Journal of Experimental Therapeutics and Oncology 01/2013; 10(3):235-6.
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    ABSTRACT: Although the majority of metastatic ovarian tumors arise within the female genital tract, squamous cell carcinoma of the cervix is a rare form of metastases to the bilateral ovaries by endometrial and transtubal spreading. A 53-year-old woman was referred to the oncology clinic with postmenopausal bleeding. On vaginal examination, a 3 cm tumor arising from the cervix was inspected. Multiple cervical biopsies and endocervical curettage revealed large cell, non-keratinized squamous cell cervix carcinoma. Radical hysterectomy and bilateral salpingo-oophorectomy were performed. Bilateral pelvic and para-aortic lymph nodes were also removed. The final pathology report revealed endometrial, focal myometrial, bilateral tubal mucosal, fimbrial and bilateral ovarian squamous cell carcinoma involvement. Pelvic and para-aortic nodes were free from metastases. Although the incidence of ovarian metastases of adenocarcinoma of the cervix is significantly higher, squamous cell carcinoma may also metastasize to the ovaries by endometrial and transtubal spreading in the absence of lymph node involvement. Especially in young patients for whom preservation of the ovaries is supposed, gross intraoperative inspection of the radical hysterectomy specimen and endometrium should be done and ovaries should be evaluated carefully.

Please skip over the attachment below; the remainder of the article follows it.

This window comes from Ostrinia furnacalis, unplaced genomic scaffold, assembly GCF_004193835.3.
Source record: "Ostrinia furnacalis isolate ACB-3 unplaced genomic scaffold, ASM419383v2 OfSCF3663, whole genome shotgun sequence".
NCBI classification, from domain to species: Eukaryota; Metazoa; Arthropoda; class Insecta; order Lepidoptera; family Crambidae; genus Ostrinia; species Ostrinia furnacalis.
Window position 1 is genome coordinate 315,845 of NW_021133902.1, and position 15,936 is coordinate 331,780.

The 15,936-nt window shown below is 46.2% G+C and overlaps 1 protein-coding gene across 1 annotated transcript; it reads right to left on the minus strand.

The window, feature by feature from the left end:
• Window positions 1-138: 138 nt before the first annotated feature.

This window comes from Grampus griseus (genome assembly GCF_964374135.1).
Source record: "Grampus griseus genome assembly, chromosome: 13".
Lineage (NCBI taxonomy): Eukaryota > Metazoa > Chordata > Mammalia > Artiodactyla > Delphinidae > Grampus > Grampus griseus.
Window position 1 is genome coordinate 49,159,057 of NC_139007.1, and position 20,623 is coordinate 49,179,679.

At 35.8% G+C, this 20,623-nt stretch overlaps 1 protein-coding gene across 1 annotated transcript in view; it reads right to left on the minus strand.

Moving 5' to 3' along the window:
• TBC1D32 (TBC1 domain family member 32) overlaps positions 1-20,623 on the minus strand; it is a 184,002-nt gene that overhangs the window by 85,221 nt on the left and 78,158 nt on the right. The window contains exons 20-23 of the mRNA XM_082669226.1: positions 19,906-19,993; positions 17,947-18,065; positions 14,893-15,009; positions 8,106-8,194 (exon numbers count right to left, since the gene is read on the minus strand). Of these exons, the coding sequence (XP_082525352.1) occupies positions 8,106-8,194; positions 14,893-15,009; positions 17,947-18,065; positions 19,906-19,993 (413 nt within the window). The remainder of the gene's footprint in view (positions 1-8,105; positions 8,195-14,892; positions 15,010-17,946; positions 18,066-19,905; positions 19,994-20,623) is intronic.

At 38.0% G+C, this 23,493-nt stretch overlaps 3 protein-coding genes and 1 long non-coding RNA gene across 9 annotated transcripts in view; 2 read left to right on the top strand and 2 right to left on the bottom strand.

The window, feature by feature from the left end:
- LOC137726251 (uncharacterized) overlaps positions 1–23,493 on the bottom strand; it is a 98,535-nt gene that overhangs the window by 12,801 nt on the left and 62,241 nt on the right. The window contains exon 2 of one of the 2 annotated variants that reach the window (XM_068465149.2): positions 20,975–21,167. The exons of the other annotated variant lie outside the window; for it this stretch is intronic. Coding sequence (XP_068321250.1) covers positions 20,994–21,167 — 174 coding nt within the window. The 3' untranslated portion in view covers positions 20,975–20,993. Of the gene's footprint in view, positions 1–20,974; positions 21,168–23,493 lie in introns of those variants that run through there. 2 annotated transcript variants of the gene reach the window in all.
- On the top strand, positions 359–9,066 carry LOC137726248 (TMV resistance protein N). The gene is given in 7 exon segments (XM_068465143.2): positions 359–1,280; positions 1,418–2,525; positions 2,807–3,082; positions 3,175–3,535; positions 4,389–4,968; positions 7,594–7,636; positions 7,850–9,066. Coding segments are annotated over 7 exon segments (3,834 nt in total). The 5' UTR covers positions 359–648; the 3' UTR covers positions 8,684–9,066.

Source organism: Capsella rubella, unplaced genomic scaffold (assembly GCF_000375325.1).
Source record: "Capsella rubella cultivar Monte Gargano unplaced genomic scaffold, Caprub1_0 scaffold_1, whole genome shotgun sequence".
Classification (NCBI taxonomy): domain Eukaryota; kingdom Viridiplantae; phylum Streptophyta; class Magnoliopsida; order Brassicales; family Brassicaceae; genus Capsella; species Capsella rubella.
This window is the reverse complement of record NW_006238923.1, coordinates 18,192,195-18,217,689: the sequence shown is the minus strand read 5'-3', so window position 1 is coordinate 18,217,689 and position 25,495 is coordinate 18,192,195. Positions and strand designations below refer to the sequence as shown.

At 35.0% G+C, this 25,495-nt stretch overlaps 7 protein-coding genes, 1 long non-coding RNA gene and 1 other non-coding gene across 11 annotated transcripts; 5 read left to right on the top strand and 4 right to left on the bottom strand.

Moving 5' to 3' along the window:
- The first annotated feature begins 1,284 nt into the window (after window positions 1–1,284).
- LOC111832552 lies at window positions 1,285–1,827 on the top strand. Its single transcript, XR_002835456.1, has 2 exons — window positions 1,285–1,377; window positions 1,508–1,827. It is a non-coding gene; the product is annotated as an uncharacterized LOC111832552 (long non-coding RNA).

Archives of Gynecology 02/2011; 283(2):323-7. DOI:10.1007/s00404-010-1672-1 · 1.28 Impact Factor